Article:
Sonoma County Community Separators

UPDATE: Measure K passed by an overwhelming majority in the November 2016 election. See the results here.

The most important green measure in Sonoma County in recent years was Measure K to renew voter protections for community separators–the greenbelt lands in between the county’s cities and towns–for another 20 years. Passing Measure K protects a total of 53,576 acres of open space and farmlands from subdivision and sprawl.

For more than 20 years, Greenbelt Alliance has helped Sonoma County prevent housing tracts and shopping malls from sprawling onto rural and agricultural lands with voter protections that were passed by more than 70% in a countywide vote. Measure K required a simple majority vote and cost taxpayers absolutely nothing to protect and preserve this beautiful county for the next generation.

These critical voter protections for community separators were set to expire in 2016 but more than 80% of Sonoma County voters cast a yes vote for Measure K, renewing community separators for another 20 years. Without voter protections, community separators can be reduced and development can be intensified beyond allowable uses with a simple majority vote of the board of supervisors, so passing Measure K was a huge win.

The purpose of community separators is three-fold—they serve as green buffers between cities and towns, contain urban development, and preserve the rural charm of Sonoma County’s landscape. The county’s community separators now cover 53,576 acres of natural and agricultural lands. They complement the cities’ urban growth boundaries by safeguarding adjacent unincorporated lands.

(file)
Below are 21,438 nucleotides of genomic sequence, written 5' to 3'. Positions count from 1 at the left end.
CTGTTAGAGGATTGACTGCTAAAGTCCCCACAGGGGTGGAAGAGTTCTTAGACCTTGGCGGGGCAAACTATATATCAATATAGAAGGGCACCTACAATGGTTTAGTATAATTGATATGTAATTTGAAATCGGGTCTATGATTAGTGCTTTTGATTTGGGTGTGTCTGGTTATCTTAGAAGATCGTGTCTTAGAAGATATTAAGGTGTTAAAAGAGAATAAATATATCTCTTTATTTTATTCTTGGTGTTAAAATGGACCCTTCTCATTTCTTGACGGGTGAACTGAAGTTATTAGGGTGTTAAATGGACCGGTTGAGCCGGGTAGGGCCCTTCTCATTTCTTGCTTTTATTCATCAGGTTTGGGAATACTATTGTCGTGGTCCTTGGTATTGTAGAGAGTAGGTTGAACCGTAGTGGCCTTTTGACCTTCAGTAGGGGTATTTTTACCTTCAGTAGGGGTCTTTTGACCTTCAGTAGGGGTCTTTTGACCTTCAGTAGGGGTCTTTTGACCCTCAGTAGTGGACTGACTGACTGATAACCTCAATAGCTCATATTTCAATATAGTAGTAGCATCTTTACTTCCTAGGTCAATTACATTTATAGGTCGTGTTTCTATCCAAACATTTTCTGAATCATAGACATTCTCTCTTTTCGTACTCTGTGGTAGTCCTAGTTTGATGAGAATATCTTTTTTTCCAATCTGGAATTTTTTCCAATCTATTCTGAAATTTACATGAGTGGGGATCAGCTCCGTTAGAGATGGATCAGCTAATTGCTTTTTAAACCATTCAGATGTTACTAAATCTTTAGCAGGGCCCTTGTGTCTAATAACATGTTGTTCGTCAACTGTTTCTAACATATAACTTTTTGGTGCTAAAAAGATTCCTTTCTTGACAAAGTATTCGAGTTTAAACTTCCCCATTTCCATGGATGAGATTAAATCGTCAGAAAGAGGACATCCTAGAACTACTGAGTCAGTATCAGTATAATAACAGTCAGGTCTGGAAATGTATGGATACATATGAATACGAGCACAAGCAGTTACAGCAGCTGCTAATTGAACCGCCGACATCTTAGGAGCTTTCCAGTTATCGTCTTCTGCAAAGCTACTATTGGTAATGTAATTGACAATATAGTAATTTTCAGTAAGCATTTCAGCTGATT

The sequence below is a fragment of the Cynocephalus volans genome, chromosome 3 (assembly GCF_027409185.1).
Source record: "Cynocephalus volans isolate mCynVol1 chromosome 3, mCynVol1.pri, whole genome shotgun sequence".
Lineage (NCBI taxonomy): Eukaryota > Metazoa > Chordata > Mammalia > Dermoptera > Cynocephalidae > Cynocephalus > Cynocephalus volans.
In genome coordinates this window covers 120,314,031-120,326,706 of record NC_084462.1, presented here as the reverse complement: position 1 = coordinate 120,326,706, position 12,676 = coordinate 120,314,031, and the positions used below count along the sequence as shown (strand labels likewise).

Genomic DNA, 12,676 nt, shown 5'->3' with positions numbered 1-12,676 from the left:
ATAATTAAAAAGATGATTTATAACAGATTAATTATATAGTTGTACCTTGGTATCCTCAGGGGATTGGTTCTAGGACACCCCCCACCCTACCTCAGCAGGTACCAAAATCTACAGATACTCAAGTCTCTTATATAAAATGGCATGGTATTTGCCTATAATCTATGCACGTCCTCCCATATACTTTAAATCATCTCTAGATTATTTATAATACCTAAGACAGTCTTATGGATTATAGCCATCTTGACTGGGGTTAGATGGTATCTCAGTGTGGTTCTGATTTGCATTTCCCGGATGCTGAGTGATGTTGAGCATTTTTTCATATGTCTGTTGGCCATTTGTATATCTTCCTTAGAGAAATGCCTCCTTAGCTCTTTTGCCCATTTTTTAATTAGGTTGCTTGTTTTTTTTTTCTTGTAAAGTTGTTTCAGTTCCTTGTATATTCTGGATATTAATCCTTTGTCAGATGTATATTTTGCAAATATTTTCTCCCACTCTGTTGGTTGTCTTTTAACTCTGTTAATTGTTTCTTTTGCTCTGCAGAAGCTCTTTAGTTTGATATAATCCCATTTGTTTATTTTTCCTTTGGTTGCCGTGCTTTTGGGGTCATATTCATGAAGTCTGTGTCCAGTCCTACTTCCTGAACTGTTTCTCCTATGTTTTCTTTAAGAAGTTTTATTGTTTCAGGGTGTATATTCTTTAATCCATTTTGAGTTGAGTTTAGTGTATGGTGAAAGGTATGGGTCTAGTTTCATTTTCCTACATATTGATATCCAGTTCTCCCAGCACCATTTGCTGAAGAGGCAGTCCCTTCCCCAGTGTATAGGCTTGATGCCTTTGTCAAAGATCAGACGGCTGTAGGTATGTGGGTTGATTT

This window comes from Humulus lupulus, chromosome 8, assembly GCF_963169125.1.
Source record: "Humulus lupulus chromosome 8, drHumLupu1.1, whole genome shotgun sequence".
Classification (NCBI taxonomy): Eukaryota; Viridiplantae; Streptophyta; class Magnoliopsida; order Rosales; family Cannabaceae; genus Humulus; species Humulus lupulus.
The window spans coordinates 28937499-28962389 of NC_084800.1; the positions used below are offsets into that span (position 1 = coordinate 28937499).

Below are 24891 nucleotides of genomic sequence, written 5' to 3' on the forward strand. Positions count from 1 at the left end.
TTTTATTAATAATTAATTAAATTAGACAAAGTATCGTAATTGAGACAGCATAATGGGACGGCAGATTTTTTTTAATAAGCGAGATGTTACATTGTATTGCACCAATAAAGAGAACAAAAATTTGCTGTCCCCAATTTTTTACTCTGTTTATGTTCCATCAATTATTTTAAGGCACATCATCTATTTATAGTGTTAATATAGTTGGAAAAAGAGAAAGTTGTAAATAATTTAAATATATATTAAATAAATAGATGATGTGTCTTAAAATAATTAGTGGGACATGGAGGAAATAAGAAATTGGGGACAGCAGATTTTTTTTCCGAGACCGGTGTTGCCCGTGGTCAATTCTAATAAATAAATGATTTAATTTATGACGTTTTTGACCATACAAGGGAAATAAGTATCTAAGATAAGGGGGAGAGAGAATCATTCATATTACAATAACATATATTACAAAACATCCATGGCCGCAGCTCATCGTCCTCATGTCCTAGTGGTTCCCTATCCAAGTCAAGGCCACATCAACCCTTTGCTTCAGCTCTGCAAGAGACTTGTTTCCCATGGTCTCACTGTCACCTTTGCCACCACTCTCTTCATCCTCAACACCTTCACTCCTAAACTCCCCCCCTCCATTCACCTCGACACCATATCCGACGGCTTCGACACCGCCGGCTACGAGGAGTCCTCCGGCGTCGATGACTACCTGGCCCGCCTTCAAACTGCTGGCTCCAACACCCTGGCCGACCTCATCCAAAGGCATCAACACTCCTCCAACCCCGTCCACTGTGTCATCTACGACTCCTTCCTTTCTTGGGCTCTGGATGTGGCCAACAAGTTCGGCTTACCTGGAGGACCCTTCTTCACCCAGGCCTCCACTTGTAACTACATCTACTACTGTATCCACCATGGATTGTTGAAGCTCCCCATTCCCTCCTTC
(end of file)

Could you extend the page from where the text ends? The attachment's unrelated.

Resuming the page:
Greenbelt Alliance led the way to renew voter protections for community separators with Measure K so that Sonoma County’s natural and agricultural landscapes remain protected for years to come.

The resulting Community Separator Protection Ordinance protects a total of 53,576 acres of natural and agricultural land from subdivision and sprawl. It extends voter protection to all green buffers designated as community separators. The ordinance prevents the conversion of these rural lands to shopping malls, housing tracts, or resort hotels without a vote of the people.

See the Results

Drag the line from right to left to see how the lands protected as community separators tripled in 2016.

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  • Ensure the passage of Measure K on the November 2016 ballot measure to keep voter protections for Sonoma County’s community separators in place for another 20 years as a key tool for protecting the county’s natural and agricultural landscapes
  • We added priority lands to existing community separators to cover more natural and agricultural lands through an amendment to Sonoma County’s general plan that will be protected by the voters with the passage of Measure K


  • December 2015: Board of Supervisors votes to develop ballot measure
  • March – June 2016: Public workshops and meetings to gather input and science on designating community separators
  • May/June 2016: Planning Commission public hearing to review draft ballot measure and general plan amendment
  • Summer 2016: Board of Supervisors public hearing to review draft ballot measure and general plan amendment
  • August 2, 2016: Board of Supervisors approved community separator designations with a General Plan amendment and finalized ballot measure for November election
  • Greenbelt Alliance partners with local allies to launch Keep Our Community Separators – Yes on Measure K campaign committee
  • November 8, 2016: Election Day, over 80% of voters said yes to Measure K


  • Sonoma County Community Separator map
  • Keep Our Community Separators, Yes on Measure K website
  • Poll results showing voter support for renewing and expanding community separators


Sonoma County Conservation Action, Sierra Club

Read More

Big Win: Sonoma County Renews Community Separators for 20 Years

Green Light for Greenbelts in Sonoma

Staff Contact: Teri Shore

Photo: Harminder Dhesi via Flickr

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